Bill to penalize banks over gun policies fails in SD Senate committee
The measure, supported by the gun industry, faced opposition from bankers. Some lawmakers, many ardent Second Amendment supporters, said they felt torn by competing interest of free markets.
PIERRE, S.D. — A gun rights bill that drew ideological friction for conservatives in the South Dakota Senate died on Tuesday, Feb. 15, after the Commerce and Energy Committee voted 8-2 to send the measure to the 41st day.
Senate Bill 182, stylized after a Texas measure, sought to require state officials bank only with financial institutions that left unfettered the firearms industry to do business.
Prime sponsor Sen. David Johnson, R-Rapid City, said many large banks have been — in his words — practicing "discrimination" against shooting ranges, gun manufacturers, and retailers because of perceived ties between the industry and gun violence in America.
"We're here today because of choices that are made in corporate boardrooms that are hundreds and hundreds of miles away," said Johnson.
Under the bill, no state agency, appointee, or state employee could — while doing state business — transmit money with a bank unless that bank specifies it lacks a "policy, rule, or guidance" to shy away from or outright deny business with a person legally engaged in the firearms industry.
A number of gun rights supporters testified that such a bill was necessary after experiencing difficulty in using banks such as Wells Fargo, Citi, and Capitol One for their gun-related businesses.
Brandon Maddox, owner of Sioux Falls-based Silencer Central, told a story about a Capitol One employee in Omaha, Nebraska, who offered to "lie" on a form required to shift his personal credit cards to business cards in order to get around a company-wide stricture.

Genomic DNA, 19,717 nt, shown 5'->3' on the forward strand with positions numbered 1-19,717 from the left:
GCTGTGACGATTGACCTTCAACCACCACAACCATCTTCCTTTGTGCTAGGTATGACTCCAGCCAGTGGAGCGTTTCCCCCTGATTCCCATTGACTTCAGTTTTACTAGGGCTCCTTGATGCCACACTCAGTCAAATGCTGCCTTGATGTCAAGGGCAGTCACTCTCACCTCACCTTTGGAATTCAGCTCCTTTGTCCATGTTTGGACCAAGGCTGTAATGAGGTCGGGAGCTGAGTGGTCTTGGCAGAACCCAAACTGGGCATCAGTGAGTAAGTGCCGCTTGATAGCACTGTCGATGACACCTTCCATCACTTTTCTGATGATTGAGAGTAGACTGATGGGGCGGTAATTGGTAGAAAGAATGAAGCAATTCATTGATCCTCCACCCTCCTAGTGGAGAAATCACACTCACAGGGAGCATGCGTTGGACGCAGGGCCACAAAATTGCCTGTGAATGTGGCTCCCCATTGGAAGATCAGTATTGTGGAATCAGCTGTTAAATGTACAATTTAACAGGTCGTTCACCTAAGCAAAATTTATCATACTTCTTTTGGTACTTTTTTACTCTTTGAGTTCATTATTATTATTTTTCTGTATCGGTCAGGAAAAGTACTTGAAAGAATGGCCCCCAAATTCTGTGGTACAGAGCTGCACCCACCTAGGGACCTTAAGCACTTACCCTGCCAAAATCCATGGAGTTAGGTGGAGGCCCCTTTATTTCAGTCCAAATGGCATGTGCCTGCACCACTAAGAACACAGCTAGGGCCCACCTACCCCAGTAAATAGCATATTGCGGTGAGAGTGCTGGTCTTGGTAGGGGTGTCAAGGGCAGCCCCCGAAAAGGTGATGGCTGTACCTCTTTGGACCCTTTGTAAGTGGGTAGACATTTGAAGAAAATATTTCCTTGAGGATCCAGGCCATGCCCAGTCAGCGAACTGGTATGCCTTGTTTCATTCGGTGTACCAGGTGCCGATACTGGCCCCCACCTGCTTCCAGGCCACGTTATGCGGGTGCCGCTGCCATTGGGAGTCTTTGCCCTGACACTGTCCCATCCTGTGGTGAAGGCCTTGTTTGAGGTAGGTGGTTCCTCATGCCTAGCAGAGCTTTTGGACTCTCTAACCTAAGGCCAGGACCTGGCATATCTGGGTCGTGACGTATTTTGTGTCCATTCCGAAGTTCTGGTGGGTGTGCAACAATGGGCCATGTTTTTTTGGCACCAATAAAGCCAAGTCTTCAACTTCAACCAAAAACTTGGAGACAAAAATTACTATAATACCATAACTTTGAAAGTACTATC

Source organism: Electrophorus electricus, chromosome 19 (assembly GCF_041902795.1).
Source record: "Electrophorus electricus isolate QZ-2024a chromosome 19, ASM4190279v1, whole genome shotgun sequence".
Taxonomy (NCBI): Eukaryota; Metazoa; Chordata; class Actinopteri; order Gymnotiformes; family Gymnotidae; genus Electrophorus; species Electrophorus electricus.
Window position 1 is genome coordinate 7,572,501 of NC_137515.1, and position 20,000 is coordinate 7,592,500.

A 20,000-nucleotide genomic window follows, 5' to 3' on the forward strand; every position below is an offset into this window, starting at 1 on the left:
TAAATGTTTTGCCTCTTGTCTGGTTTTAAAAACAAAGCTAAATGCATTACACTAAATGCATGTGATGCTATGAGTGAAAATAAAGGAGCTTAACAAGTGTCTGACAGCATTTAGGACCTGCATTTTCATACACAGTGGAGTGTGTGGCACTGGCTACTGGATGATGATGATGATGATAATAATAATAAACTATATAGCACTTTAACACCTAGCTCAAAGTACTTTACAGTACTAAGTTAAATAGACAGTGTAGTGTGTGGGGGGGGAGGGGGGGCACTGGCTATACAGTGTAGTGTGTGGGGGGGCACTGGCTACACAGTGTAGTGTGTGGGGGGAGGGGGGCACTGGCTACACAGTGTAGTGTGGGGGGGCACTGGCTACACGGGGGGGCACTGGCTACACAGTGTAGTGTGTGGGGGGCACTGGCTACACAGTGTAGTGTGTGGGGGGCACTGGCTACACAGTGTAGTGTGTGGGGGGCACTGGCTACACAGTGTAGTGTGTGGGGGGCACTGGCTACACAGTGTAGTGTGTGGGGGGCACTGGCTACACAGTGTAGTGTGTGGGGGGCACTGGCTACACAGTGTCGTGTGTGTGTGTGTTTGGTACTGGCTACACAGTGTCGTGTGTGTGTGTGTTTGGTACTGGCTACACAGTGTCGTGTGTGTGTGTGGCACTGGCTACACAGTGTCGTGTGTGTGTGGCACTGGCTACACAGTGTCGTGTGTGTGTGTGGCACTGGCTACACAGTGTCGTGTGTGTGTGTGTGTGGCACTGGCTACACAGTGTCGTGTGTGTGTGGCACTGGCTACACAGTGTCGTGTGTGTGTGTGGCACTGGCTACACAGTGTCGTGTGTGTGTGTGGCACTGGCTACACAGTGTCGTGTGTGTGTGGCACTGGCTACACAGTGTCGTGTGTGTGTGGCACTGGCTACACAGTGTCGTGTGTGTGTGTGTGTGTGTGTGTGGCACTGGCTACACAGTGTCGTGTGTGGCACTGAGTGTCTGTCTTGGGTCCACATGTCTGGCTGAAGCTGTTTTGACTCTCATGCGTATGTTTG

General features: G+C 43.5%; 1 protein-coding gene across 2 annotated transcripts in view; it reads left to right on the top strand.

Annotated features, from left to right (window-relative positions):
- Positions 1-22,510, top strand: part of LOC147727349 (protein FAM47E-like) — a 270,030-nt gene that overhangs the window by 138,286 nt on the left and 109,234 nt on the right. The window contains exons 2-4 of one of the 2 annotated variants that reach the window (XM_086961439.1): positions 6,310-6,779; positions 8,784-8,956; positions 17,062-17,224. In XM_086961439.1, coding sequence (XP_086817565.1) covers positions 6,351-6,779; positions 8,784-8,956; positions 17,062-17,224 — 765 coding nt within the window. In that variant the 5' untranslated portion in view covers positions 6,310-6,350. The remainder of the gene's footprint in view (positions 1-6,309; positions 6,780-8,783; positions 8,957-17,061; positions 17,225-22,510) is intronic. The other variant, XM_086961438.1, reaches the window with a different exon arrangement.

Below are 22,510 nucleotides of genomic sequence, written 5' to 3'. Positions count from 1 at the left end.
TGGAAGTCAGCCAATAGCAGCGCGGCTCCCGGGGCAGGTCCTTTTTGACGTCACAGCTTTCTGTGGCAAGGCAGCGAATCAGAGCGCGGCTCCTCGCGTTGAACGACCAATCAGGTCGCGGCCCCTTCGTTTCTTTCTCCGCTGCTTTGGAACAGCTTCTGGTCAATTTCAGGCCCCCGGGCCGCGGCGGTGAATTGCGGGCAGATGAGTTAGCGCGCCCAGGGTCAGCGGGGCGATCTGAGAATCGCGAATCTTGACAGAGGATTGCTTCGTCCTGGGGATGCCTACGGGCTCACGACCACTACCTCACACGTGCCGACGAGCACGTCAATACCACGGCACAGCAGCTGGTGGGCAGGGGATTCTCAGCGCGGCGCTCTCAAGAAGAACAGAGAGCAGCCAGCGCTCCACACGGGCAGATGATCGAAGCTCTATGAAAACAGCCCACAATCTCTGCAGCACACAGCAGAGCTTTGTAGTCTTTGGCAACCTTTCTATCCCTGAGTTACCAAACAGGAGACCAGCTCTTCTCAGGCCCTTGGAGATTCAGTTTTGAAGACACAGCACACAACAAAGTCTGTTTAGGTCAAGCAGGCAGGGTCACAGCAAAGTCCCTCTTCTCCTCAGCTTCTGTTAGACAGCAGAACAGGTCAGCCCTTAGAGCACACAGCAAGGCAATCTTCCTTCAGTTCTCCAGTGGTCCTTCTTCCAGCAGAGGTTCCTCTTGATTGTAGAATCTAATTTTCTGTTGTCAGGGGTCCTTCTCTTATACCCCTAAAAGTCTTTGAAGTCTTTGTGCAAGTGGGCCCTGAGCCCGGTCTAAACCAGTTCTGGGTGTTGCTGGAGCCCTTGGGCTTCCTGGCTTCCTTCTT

"Unfortunately, we cannot do business with a firearms' business," Maddox said the employee told him. Fortunately, Maddox said, the employee put down Silencer Central as a "sporting goods business."
During opponent testimony, however, Mike Klumpp of Citibank told the committee no blanket restrictions on gun-related businesses exist.
"To be clear, Citi-issued credit cards can and are used everyday to purchase firearms," said Klumpp.
Rather, he added, the company requires that any retailer they work with impose basic safety requirements, such as requiring background checks on customers and refraining from selling "high-capacity magazines."
"Banks should be able to choose not to do business," said Klumpp.
"This is not an easy bill," said Sen. David Wheeler, R-Huron. "We have two values that many of us hold dear: Second Amendment rights and limited government principles."
Senate Pro Tempore Lee Schoenbeck, R-Watertown, similarly lambasted big banks for "snowflake stuff," but said he trusted local banks to finance gun companies without hesitation.
While the measure was defeated, a second bill is expected to emerge in hoghouse form with nearly identical language in the House of Representatives.